Facilities Fighting Off Jack Frost

Courtney Garloff, Staff Writer

With lots already full, some students are worried about how snow and other winter weather will affect the availability of parking.

First year student Kassie Williams, who keeps her car on campus because of her weekend job, said parking is often a concern. “I’m worried about losing a parking spot. What happens if I have to move my car and I come back and there’s snow in it?”  Williams is also worried about her car getting snowed into a spot. “What if I need to drive somewhere and my car is stuck because snow is piled around it?”

The university has a plan to keep students safe and parking spots open, said Robert Zavada, Associate Director of Campus Safety, and he starts by keeping a close eye on mother nature’s plans.

“Our role is to monitor exactly what is going on with the weather,” said Zavada. “We don’t want to displace anybody if we don’t have to.” He said he and his team work to keep students informed and how to manage parking-related issues.  He said his strategies vary, just like the weather.

“If we get to the point that we have to act, our role becomes to notify not only the students but the whole campus community about where to relocate,” said Zavada.

Campus Safety posts announcements on E-Mu and send emails during severe weather. Announcements will include parking areas that must be cleared, the time students must move their cars and also what parking lots are available and open. Lot A or the North Gate Lot, next to MacDowell Hall, has become the go-to location over the past few years.

Campus Safety will even sometimes try to contact the owners of  vehicles remaining in lots to inform them about the move. In extreme cases, they will arrange for cars to be towed. “We will tow if it is for the benefit of the vehicle owner,” said Zavada.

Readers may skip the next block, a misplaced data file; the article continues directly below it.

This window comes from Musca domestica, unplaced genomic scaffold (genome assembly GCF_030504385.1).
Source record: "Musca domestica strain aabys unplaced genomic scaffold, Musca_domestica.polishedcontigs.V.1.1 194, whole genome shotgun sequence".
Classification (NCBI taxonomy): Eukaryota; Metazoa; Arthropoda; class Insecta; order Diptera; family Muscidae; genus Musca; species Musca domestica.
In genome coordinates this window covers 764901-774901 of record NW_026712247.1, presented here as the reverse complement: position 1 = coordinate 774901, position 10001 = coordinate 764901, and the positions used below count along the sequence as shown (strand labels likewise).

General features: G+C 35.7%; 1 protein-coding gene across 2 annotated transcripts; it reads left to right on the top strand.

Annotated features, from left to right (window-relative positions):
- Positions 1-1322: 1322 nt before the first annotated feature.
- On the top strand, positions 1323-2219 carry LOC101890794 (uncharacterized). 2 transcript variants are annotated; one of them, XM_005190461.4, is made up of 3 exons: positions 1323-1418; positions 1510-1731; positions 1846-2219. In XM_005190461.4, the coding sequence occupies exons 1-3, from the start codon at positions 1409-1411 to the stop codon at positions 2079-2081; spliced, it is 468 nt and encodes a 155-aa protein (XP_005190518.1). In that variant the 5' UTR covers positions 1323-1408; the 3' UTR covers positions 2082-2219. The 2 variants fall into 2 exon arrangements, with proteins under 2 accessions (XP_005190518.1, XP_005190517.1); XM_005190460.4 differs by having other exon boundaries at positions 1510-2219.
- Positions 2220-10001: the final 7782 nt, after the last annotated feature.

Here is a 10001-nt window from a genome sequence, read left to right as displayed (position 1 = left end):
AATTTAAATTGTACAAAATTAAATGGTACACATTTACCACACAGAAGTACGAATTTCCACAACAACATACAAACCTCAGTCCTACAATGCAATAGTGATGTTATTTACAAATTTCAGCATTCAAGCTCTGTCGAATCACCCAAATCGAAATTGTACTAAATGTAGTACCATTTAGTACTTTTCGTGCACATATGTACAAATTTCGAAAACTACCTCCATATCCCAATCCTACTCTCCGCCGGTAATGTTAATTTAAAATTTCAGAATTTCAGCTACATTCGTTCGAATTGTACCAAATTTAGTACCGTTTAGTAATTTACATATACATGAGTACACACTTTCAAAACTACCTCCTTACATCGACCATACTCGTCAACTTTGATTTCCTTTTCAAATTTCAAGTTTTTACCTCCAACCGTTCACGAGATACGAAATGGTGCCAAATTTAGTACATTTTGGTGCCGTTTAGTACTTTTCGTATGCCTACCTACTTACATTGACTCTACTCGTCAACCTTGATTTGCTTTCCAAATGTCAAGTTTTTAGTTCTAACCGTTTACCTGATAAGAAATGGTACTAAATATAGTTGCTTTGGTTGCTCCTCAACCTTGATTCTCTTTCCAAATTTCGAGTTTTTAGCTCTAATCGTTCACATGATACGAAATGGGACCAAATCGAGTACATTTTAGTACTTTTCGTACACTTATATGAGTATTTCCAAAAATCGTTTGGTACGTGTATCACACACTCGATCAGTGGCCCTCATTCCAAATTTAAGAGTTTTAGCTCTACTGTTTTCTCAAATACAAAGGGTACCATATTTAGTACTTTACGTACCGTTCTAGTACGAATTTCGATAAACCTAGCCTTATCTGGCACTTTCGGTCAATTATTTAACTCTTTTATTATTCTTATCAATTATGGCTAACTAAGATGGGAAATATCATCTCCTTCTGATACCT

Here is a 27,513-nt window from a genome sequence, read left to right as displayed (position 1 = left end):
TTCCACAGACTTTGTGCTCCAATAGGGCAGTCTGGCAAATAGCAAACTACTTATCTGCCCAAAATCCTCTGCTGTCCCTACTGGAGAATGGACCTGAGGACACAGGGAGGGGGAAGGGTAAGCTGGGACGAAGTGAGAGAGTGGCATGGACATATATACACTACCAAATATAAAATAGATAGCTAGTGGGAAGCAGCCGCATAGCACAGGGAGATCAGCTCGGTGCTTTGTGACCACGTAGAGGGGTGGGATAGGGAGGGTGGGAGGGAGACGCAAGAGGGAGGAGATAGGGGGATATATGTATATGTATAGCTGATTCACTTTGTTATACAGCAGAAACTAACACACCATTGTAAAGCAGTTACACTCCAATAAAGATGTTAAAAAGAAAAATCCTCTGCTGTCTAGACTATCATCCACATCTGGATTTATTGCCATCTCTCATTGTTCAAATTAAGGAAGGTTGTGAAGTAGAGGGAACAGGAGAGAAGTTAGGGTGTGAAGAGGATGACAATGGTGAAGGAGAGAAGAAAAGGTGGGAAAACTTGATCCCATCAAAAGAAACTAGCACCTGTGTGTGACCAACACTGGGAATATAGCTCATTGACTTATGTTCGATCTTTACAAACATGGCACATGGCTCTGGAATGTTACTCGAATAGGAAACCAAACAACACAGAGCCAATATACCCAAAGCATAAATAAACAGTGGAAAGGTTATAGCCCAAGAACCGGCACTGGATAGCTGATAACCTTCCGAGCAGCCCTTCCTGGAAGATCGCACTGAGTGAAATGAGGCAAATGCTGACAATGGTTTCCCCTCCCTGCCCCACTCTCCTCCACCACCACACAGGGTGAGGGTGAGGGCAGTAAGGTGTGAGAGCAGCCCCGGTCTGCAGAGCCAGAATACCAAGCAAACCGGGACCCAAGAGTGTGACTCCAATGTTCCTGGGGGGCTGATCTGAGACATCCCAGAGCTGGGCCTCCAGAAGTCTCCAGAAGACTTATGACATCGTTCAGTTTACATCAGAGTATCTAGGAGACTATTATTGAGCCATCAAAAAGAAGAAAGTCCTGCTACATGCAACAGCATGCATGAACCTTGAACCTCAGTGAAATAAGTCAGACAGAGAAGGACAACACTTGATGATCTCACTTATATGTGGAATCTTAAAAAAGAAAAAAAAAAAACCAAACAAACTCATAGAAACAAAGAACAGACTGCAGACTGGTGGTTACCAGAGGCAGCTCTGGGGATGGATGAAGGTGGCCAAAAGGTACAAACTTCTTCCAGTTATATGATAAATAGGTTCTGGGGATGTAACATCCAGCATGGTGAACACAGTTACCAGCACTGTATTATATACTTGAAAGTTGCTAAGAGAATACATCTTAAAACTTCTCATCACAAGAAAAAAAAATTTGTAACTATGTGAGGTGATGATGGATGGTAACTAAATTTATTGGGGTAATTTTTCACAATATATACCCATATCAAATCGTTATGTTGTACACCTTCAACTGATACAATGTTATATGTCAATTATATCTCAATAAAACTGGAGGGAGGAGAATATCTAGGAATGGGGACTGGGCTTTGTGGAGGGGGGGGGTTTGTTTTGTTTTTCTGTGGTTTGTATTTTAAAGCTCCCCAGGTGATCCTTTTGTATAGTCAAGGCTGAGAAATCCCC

Campus Safety will only tow if officials feel that it is the best option for the safety of the car. Owners of towed cars risk a $100 fine and towing costs.  Zavada said he doesn’t want cars to be damaged by events such as plowing or falling tree limbs.

Campus Safety said the best time to move cars from lots is often after the North Gate lot has been plowed.

The second part of Misericordia’s plan of action begins when Paul Murphy, Director of Facilities and Safety and his team get to work. The University has stocked about 30 tons of salt and other supplies since the fall semester in case a Thanksgiving snowstorm rolled in unexpectedly.

“When ensure that we have adequate supply of rock salt for the roads, and we also make sure that we have an adequate supply of deicer for the sidewalk,” said Murphy.

Workers also prepare the snow removal equipment, everything from brooms to snowplows, which workers use to clear sidewalks and parking lots throughout campus. “We have a fleet of vehicles to clear the sidewalks, and we also plow all the roads,” said Murphy.

When snow is expected, the grounds crew starts prepping the plowing vehicles the day ahead of the storm. Crews are usually summoned to work at 4 a.m. following a storm, and they begin to plow and treat roads and sidewalks to make it easier for the morning commute. “We really just try to keep up,” said Murphy.

Murphy said a winter snowstorm that delivered around 6 to 8 inches of snow last year forced the closure of about a dozen parking spots because they were fill of plowed snow. Murphy said he tries to avoid losing spots to snow, but that is dependent on the amount of snow fall. “We may shove it in this area and lose a couple of parking spots but keep the campus open.”

“If it’s just a couple inches then we try to push it off to the side,” said Murphy. “Our main concern is to keep the walkways and roadways open.”

Crews use a front-end loader to move the white stuff, and it takes time because they can only  move one load at a time. Depending on the severity of the storm, it may take  a couple days to remove all of the snow from parking spots.

After severe storms when snow totals reach 6 to 10 inches, the university calls an outside contractor with larger machinery to help move the snow at a faster pace.

Recent campus construction has complicated snow removal efforts, said Murphy. New sidewalks leading to Anderson and MacDowell Hall have obstructed previous plowing routes.

“We would plow the snow into the grass, then it would just melt,” said Murphy. “In the past we used to just plow everything into the grass, but now we can’t do that.”

Now snow must be dumped at end of the sidewalks where it might take up student parking.

Zavada and Murphy  encourage students to follow directions that release in campus announcements so students can keep vehicles safe and find a parking open spots on campus.

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